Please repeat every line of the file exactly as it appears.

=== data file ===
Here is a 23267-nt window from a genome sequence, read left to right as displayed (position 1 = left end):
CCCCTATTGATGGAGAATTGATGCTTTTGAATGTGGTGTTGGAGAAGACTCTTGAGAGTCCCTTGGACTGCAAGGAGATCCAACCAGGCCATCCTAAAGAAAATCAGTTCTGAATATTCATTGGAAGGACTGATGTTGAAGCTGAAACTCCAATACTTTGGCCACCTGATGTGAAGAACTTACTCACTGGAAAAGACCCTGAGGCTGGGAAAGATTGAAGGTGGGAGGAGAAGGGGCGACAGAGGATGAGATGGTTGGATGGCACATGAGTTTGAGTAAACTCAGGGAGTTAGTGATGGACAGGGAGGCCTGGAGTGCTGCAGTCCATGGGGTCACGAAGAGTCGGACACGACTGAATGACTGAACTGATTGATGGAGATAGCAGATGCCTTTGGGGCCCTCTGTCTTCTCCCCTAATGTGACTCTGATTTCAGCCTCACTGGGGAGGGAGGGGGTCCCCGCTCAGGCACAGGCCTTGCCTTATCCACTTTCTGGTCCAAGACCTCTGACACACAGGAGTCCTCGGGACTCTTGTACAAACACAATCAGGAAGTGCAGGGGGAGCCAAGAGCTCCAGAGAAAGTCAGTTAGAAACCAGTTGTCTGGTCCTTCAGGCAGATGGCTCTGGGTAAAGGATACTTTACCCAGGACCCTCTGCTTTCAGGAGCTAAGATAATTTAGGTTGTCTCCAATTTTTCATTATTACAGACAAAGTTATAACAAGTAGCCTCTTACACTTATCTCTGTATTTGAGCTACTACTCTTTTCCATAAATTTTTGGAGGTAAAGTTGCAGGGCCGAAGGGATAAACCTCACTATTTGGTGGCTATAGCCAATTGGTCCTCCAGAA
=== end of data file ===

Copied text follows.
Here is a 23267-nt window from a genome sequence, read left to right as displayed (position 1 = left end):
CCCCTATTGATGGAGAATTGATGCTTTTGAATGTGGTGTTGGAGAAGACTCTTGAGAGTCCCTTGGACTGCAAGGAGATCCAACCAGGCCATCCTAAAGAAAATCAGTTCTGAATATTCATTGGAAGGACTGATGTTGAAGCTGAAACTCCAATACTTTGGCCACCTGATGTGAAGAACTTACTCACTGGAAAAGACCCTGAGGCTGGGAAAGATTGAAGGTGGGAGGAGAAGGGGCGACAGAGGATGAGATGGTTGGATGGCACATGAGTTTGAGTAAACTCAGGGAGTTAGTGATGGACAGGGAGGCCTGGAGTGCTGCAGTCCATGGGGTCACGAAGAGTCGGACACGACTGAATGACTGAACTGATTGATGGAGATAGCAGATGCCTTTGGGGCCCTCTGTCTTCTCCCCTAATGTGACTCTGATTTCAGCCTCACTGGGGAGGGAGGGGGTCCCCGCTCAGGCACAGGCCTTGCCTTATCCACTTTCTGGTCCAAGACCTCTGACACACAGGAGTCCTCGGGACTCTTGTACAAACACAATCAGGAAGTGCAGGGGGAGCCAAGAGCTCCAGAGAAAGTCAGTTAGAAACCAGTTGTCTGGTCCTTCAGGCAGATGGCTCTGGGTAAAGGATACTTTACCCAGGACCCTCTGCTTTCAGGAGCTAAGATAATTTAGGTTGTCTCCAATTTTTCATTATTACAGACAAAGTTATAACAAGTAGCCTCTTACACTTATCTCTGTATTTGAGCTACTACTCTTTTCCATAAATTTTTGGAGGTAAAGTTGCAGGGCCGAAGGGATAAACCTCACTATTTGGTGGCTATAGCCAATTGGTCCTCCAGAA